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Integrating the issues of global and veterinary public health into the veterinary education curriculum: an Australian perspective

Fenwick, S.G., Robertson, L. and Wilks, C.R. (2009) Integrating the issues of global and veterinary public health into the veterinary education curriculum: an Australian perspective. Revue Scientifique et Technique de l'OIE, 28 (2). pp. 709-718.

Link to Published Version: http://www.oie.int/doc/en_document.php?numrec=3847...
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Abstract

This article discusses the integration of global and veterinary public health issues into the Australian veterinary curriculum. Formal veterinary education in Australia has a history of over 100 years and veterinarians have played a major role in the control of zoonotic and transboundary diseases for an even longer period. Australia is the largest exporter of red meat and live animals in the world. Therefore, educating veterinarians to promote and ensure food safety and animal welfare is prominent in Australian veterinary curricula. Veterinary degrees are accredited to allow Australian graduates to work professionally overseas, including in the United Kingdom and United States of America, and, in recent years, globalisation of the student body at Australian veterinary schools has occurred. For this reason, an appropriately broad curriculum is required to produce graduates who are able to address challenges in veterinary public health throughout the world. A Public Health University Network has been established to harmonise the veterinary public health curricula at the various veterinary schools and to develop the 'Australian veterinary public health philosophy', with its links to global issues and the 'One World, One Health' concept. Finally, conclusions are drawn on the implications of veterinary public health teaching in Australia and the preparation of Australian graduates for the global profession.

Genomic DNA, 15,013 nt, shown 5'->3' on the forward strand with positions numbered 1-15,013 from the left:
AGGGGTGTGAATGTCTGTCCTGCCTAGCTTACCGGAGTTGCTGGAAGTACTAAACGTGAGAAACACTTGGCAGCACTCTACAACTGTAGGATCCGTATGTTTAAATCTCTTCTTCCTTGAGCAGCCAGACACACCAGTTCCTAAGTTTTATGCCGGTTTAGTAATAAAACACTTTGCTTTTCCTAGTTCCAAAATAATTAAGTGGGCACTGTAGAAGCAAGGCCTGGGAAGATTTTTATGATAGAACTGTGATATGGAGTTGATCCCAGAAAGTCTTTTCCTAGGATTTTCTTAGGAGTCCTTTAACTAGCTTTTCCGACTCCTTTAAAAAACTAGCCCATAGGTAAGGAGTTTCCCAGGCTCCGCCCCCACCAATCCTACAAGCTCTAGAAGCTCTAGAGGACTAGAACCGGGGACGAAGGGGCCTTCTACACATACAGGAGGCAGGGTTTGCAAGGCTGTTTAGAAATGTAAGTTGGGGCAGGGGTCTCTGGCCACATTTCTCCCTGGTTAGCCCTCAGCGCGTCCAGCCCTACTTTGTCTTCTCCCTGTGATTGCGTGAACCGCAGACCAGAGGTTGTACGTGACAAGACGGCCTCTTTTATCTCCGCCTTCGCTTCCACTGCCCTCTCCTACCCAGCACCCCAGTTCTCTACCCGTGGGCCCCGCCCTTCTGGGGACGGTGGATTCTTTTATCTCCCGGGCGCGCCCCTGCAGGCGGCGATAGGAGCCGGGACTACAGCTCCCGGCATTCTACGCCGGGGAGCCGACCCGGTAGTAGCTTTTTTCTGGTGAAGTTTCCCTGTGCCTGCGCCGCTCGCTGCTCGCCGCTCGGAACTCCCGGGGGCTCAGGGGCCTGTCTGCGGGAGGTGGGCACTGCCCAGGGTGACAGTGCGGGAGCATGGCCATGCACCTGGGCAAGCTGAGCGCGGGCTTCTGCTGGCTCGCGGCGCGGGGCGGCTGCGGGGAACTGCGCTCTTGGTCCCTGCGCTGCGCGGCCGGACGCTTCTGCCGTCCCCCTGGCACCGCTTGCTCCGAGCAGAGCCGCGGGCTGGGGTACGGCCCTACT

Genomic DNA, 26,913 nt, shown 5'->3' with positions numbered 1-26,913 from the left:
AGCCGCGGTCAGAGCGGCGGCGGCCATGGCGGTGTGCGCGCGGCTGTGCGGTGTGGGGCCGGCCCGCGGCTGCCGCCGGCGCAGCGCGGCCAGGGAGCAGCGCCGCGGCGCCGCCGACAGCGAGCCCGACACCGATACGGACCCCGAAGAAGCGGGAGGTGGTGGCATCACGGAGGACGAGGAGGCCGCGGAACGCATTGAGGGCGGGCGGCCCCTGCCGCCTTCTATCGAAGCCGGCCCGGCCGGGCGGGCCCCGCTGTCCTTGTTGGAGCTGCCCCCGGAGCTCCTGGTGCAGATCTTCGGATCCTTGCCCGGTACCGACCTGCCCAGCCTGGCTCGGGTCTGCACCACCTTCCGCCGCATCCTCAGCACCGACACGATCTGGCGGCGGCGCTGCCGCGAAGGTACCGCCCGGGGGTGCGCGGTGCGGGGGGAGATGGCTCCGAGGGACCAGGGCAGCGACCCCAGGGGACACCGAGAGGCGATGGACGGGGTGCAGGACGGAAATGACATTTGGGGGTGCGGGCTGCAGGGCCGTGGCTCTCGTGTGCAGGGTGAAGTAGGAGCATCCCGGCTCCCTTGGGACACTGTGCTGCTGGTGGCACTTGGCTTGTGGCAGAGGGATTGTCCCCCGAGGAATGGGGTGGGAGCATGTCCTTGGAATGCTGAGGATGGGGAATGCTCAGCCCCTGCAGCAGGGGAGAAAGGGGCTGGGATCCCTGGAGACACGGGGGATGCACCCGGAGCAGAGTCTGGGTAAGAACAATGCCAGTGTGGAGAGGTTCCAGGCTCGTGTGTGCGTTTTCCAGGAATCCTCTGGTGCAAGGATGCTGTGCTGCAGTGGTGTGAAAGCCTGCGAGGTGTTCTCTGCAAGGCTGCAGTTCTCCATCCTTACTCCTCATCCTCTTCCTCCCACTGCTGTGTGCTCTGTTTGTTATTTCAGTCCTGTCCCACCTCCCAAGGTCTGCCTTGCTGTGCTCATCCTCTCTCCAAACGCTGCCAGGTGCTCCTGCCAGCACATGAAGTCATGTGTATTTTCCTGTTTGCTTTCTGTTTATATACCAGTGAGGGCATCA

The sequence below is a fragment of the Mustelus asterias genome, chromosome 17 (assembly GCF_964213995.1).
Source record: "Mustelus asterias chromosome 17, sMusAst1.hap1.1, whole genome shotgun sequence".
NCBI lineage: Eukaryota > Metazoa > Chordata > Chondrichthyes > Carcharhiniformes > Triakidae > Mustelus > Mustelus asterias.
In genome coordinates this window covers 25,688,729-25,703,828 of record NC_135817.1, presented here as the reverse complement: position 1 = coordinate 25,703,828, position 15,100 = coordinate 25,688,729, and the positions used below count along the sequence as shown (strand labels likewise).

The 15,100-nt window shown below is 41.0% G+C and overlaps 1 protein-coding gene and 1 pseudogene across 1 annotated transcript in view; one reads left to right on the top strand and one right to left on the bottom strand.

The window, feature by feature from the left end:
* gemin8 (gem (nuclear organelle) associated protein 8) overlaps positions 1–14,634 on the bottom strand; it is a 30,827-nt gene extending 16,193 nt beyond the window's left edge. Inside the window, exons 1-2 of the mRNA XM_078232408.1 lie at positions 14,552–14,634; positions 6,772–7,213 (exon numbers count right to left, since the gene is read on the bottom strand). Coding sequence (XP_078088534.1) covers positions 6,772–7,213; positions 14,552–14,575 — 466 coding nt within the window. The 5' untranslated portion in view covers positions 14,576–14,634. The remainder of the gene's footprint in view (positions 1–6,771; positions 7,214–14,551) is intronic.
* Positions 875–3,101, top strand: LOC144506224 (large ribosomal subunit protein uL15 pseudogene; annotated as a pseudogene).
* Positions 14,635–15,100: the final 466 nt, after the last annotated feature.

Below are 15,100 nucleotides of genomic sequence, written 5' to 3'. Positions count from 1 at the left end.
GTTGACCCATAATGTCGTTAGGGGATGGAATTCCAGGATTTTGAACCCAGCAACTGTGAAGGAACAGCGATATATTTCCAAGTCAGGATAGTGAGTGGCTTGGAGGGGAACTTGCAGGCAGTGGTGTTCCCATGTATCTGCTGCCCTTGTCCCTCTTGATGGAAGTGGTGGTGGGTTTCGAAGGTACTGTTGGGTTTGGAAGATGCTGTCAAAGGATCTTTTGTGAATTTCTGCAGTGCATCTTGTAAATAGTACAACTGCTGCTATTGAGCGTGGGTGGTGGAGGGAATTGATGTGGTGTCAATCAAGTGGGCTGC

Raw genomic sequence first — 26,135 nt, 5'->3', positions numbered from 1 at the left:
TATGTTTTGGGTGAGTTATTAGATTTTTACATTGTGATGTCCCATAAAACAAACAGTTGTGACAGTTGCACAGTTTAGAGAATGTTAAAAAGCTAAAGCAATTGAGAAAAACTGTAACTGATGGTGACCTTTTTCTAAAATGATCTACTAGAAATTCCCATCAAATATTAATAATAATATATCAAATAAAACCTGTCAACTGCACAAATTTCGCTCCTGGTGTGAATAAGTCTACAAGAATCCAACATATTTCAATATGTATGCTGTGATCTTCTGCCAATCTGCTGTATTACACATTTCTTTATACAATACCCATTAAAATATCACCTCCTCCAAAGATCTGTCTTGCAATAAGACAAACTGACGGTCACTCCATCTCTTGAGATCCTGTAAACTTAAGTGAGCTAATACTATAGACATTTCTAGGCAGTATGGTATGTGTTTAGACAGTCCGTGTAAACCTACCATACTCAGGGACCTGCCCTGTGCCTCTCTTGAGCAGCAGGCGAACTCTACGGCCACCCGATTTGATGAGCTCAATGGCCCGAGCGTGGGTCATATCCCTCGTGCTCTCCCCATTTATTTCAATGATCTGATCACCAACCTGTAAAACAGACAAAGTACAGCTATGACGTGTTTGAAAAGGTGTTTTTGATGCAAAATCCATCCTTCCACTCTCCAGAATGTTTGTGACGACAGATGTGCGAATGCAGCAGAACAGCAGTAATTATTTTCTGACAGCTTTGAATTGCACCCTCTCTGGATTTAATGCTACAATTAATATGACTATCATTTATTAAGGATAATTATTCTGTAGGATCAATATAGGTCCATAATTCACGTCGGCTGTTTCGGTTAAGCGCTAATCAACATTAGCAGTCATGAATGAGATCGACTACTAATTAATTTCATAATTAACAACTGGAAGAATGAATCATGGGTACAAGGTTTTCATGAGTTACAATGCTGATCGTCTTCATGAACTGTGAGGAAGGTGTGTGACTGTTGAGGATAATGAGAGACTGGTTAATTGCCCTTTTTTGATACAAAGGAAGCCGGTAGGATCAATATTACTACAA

Publication Type: Journal Article
Murdoch Affiliation: School of Veterinary and Biomedical Sciences
Publisher: Office International des Epizooties (OIE)
URI: http://researchrepository.murdoch.edu.au/id/eprint/7507
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